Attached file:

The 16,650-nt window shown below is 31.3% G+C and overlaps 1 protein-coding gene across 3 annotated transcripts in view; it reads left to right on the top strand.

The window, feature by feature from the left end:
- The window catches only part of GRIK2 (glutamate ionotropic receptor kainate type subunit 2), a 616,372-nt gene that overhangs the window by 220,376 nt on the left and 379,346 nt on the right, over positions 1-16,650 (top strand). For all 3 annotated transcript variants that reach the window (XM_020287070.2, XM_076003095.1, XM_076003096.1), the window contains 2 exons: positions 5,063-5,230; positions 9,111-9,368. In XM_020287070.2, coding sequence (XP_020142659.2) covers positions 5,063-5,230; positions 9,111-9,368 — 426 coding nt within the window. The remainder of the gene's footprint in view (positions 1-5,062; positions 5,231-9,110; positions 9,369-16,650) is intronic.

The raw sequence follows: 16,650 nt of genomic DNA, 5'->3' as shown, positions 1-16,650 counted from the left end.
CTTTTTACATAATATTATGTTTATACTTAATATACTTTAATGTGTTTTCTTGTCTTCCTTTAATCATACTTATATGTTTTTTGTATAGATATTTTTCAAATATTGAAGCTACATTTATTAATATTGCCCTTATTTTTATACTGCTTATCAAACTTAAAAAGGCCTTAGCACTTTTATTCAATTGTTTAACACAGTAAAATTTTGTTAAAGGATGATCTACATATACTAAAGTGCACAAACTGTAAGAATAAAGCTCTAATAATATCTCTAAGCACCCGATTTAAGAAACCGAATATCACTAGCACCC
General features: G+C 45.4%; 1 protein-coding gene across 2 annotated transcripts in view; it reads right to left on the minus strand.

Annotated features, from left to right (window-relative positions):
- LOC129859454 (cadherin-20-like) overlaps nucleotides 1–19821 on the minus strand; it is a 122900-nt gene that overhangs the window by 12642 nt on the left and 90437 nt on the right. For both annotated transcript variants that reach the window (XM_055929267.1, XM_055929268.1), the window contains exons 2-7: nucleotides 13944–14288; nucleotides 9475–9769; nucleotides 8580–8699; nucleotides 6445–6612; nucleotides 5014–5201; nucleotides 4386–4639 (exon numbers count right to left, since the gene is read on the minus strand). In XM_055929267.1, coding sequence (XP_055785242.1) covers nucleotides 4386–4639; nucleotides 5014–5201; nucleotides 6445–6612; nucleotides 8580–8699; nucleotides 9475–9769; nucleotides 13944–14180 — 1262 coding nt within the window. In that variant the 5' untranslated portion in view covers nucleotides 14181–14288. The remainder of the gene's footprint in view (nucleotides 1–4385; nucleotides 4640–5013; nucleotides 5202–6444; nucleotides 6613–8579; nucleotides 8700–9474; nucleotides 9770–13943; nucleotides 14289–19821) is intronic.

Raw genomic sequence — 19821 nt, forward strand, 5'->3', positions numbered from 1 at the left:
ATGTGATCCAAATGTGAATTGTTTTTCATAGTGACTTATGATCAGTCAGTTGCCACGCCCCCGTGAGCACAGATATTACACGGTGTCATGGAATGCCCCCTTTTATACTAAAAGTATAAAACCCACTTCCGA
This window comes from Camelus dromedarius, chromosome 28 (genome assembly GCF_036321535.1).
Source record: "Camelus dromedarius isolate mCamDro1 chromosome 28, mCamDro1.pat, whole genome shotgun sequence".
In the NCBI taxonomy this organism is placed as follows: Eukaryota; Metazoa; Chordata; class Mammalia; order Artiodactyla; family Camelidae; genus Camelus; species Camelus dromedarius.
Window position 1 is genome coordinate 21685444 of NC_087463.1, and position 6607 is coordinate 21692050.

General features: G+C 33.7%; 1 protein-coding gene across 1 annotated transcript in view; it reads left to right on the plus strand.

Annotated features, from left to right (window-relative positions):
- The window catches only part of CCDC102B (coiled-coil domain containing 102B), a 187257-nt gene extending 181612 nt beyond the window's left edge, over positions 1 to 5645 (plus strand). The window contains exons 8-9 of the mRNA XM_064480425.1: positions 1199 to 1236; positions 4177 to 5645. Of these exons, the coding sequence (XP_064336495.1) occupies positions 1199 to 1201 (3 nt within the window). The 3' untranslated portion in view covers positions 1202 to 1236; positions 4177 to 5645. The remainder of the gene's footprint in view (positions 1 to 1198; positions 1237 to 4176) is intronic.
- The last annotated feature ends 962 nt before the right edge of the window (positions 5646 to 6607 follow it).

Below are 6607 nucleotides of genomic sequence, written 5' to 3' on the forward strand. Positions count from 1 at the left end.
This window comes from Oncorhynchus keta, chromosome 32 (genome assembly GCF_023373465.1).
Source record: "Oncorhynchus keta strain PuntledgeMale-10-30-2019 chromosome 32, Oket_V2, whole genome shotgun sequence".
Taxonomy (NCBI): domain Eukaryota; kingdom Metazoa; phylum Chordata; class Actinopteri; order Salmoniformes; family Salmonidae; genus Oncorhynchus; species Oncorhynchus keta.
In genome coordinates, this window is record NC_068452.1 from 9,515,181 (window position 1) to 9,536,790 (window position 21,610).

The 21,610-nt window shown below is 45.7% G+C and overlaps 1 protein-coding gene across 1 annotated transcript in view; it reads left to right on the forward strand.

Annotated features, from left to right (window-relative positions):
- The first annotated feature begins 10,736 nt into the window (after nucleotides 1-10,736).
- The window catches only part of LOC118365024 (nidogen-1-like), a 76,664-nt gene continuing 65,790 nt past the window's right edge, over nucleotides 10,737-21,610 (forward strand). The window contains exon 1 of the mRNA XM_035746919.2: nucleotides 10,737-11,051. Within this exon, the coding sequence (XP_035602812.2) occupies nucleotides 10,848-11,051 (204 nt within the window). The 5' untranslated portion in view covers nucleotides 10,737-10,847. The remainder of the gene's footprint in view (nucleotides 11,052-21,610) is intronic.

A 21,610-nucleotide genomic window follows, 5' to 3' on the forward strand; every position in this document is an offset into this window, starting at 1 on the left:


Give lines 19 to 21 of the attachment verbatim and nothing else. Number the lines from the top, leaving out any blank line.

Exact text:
Below are 6607 nucleotides of genomic sequence, written 5' to 3' on the forward strand. Positions count from 1 at the left end.
This window comes from Oncorhynchus keta, chromosome 32 (genome assembly GCF_023373465.1).
Source record: "Oncorhynchus keta strain PuntledgeMale-10-30-2019 chromosome 32, Oket_V2, whole genome shotgun sequence".